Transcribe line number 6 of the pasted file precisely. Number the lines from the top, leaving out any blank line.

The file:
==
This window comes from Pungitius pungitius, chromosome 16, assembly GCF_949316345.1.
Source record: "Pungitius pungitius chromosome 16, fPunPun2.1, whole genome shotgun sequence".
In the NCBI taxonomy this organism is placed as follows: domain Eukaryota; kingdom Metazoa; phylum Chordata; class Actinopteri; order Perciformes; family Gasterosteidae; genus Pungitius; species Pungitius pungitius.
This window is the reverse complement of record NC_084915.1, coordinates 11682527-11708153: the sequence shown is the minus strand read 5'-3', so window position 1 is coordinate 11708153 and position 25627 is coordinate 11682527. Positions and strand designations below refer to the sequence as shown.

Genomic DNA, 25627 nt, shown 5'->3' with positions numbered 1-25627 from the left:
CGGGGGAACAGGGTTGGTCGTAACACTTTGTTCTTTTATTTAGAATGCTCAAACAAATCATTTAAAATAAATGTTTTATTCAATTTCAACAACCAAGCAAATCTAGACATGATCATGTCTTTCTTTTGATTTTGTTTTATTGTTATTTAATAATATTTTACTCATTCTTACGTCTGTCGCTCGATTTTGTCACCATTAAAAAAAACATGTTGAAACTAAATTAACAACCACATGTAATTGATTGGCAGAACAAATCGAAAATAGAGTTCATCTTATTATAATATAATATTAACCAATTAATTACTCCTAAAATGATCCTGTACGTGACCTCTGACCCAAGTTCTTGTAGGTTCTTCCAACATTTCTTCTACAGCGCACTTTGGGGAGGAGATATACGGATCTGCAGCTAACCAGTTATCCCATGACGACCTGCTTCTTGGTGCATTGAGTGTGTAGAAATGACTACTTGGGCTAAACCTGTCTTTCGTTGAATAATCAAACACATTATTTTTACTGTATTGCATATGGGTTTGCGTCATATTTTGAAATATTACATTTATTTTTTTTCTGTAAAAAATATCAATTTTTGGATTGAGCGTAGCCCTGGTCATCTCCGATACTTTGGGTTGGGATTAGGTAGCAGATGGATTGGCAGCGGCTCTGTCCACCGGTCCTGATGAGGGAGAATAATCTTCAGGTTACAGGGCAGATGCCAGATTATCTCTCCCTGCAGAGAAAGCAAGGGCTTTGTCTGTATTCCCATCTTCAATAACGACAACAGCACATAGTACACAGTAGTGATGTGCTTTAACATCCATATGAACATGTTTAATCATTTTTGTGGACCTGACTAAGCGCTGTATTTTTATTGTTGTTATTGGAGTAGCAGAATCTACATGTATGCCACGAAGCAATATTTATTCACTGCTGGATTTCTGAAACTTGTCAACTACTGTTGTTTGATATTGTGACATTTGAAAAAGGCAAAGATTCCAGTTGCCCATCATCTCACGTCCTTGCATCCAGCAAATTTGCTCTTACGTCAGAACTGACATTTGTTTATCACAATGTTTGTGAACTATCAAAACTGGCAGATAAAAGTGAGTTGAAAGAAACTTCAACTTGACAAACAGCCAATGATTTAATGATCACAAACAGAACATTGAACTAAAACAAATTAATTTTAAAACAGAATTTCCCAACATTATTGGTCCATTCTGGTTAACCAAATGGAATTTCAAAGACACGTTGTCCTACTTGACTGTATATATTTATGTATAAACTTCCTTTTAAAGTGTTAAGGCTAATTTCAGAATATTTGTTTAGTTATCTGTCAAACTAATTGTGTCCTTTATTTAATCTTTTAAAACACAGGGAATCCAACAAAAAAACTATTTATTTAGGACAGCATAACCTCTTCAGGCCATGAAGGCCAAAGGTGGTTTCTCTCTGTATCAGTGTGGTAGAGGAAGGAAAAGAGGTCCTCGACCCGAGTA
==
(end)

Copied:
CGGGGGAACAGGGTTGGTCGTAACACTTTGTTCTTTTATTTAGAATGCTCAAACAAATCATTTAAAATAAATGTTTTATTCAATTTCAACAACCAAGCAAATCTAGACATGATCATGTCTTTCTTTTGATTTTGTTTTATTGTTATTTAATAATATTTTACTCATTCTTACGTCTGTCGCTCGATTTTGTCACCATTAAAAAAAACATGTTGAAACTAAATTAACAACCACATGTAATTGATTGGCAGAACAAATCGAAAATAGAGTTCATCTTATTATAATATAATATTAACCAATTAATTACTCCTAAAATGATCCTGTACGTGACCTCTGACCCAAGTTCTTGTAGGTTCTTCCAACATTTCTTCTACAGCGCACTTTGGGGAGGAGATATACGGATCTGCAGCTAACCAGTTATCCCATGACGACCTGCTTCTTGGTGCATTGAGTGTGTAGAAATGACTACTTGGGCTAAACCTGTCTTTCGTTGAATAATCAAACACATTATTTTTACTGTATTGCATATGGGTTTGCGTCATATTTTGAAATATTACATTTATTTTTTTTCTGTAAAAAATATCAATTTTTGGATTGAGCGTAGCCCTGGTCATCTCCGATACTTTGGGTTGGGATTAGGTAGCAGATGGATTGGCAGCGGCTCTGTCCACCGGTCCTGATGAGGGAGAATAATCTTCAGGTTACAGGGCAGATGCCAGATTATCTCTCCCTGCAGAGAAAGCAAGGGCTTTGTCTGTATTCCCATCTTCAATAACGACAACAGCACATAGTACACAGTAGTGATGTGCTTTAACATCCATATGAACATGTTTAATCATTTTTGTGGACCTGACTAAGCGCTGTATTTTTATTGTTGTTATTGGAGTAGCAGAATCTACATGTATGCCACGAAGCAATATTTATTCACTGCTGGATTTCTGAAACTTGTCAACTACTGTTGTTTGATATTGTGACATTTGAAAAAGGCAAAGATTCCAGTTGCCCATCATCTCACGTCCTTGCATCCAGCAAATTTGCTCTTACGTCAGAACTGACATTTGTTTATCACAATGTTTGTGAACTATCAAAACTGGCAGATAAAAGTGAGTTGAAAGAAACTTCAACTTGACAAACAGCCAATGATTTAATGATCACAAACAGAACATTGAACTAAAACAAATTAATTTTAAAACAGAATTTCCCAACATTATTGGTCCATTCTGGTTAACCAAATGGAATTTCAAAGACACGTTGTCCTACTTGACTGTATATATTTATGTATAAACTTCCTTTTAAAGTGTTAAGGCTAATTTCAGAATATTTGTTTAGTTATCTGTCAAACTAATTGTGTCCTTTATTTAATCTTTTAAAACACAGGGAATCCAACAAAAAAACTATTTATTTAGGACAGCATAACCTCTTCAGGCCATGAAGGCCAAAGGTGGTTTCTCTCTGTATCAGTGTGGTAGAGGAAGGAAAAGAGGTCCTCGACCCGAGTA